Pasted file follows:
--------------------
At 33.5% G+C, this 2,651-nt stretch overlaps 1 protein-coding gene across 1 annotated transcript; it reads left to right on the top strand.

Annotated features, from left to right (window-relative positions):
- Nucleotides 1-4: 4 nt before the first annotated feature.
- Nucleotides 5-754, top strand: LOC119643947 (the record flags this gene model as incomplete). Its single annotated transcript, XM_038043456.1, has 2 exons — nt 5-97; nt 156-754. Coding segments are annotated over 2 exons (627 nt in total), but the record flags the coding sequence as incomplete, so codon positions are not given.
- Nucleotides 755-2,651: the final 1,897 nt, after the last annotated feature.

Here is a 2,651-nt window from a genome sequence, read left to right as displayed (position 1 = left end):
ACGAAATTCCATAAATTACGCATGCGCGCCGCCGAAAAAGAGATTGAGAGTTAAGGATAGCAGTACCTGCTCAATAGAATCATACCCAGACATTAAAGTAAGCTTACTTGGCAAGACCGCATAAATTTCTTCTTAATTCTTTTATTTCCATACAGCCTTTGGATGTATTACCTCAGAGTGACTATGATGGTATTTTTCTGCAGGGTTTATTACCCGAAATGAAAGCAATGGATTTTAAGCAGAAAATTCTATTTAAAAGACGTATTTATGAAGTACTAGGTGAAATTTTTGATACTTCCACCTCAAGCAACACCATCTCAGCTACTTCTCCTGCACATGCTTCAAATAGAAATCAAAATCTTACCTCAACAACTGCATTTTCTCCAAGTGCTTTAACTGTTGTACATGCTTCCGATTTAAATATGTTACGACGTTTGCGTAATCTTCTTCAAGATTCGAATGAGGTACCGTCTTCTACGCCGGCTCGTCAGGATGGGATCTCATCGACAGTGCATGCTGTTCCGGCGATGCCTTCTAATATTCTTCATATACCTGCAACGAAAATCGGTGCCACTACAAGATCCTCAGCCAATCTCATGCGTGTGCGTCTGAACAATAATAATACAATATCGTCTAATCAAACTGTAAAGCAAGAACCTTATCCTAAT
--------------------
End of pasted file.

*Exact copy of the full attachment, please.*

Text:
At 33.5% G+C, this 2,651-nt stretch overlaps 1 protein-coding gene across 1 annotated transcript; it reads left to right on the top strand.

Annotated features, from left to right (window-relative positions):
- Nucleotides 1-4: 4 nt before the first annotated feature.
- Nucleotides 5-754, top strand: LOC119643947 (the record flags this gene model as incomplete). Its single annotated transcript, XM_038043456.1, has 2 exons — nt 5-97; nt 156-754. Coding segments are annotated over 2 exons (627 nt in total), but the record flags the coding sequence as incomplete, so codon positions are not given.
- Nucleotides 755-2,651: the final 1,897 nt, after the last annotated feature.

Here is a 2,651-nt window from a genome sequence, read left to right as displayed (position 1 = left end):
ACGAAATTCCATAAATTACGCATGCGCGCCGCCGAAAAAGAGATTGAGAGTTAAGGATAGCAGTACCTGCTCAATAGAATCATACCCAGACATTAAAGTAAGCTTACTTGGCAAGACCGCATAAATTTCTTCTTAATTCTTTTATTTCCATACAGCCTTTGGATGTATTACCTCAGAGTGACTATGATGGTATTTTTCTGCAGGGTTTATTACCCGAAATGAAAGCAATGGATTTTAAGCAGAAAATTCTATTTAAAAGACGTATTTATGAAGTACTAGGTGAAATTTTTGATACTTCCACCTCAAGCAACACCATCTCAGCTACTTCTCCTGCACATGCTTCAAATAGAAATCAAAATCTTACCTCAACAACTGCATTTTCTCCAAGTGCTTTAACTGTTGTACATGCTTCCGATTTAAATATGTTACGACGTTTGCGTAATCTTCTTCAAGATTCGAATGAGGTACCGTCTTCTACGCCGGCTCGTCAGGATGGGATCTCATCGACAGTGCATGCTGTTCCGGCGATGCCTTCTAATATTCTTCATATACCTGCAACGAAAATCGGTGCCACTACAAGATCCTCAGCCAATCTCATGCGTGTGCGTCTGAACAATAATAATACAATATCGTCTAATCAAACTGTAAAGCAAGAACCTTATCCTAAT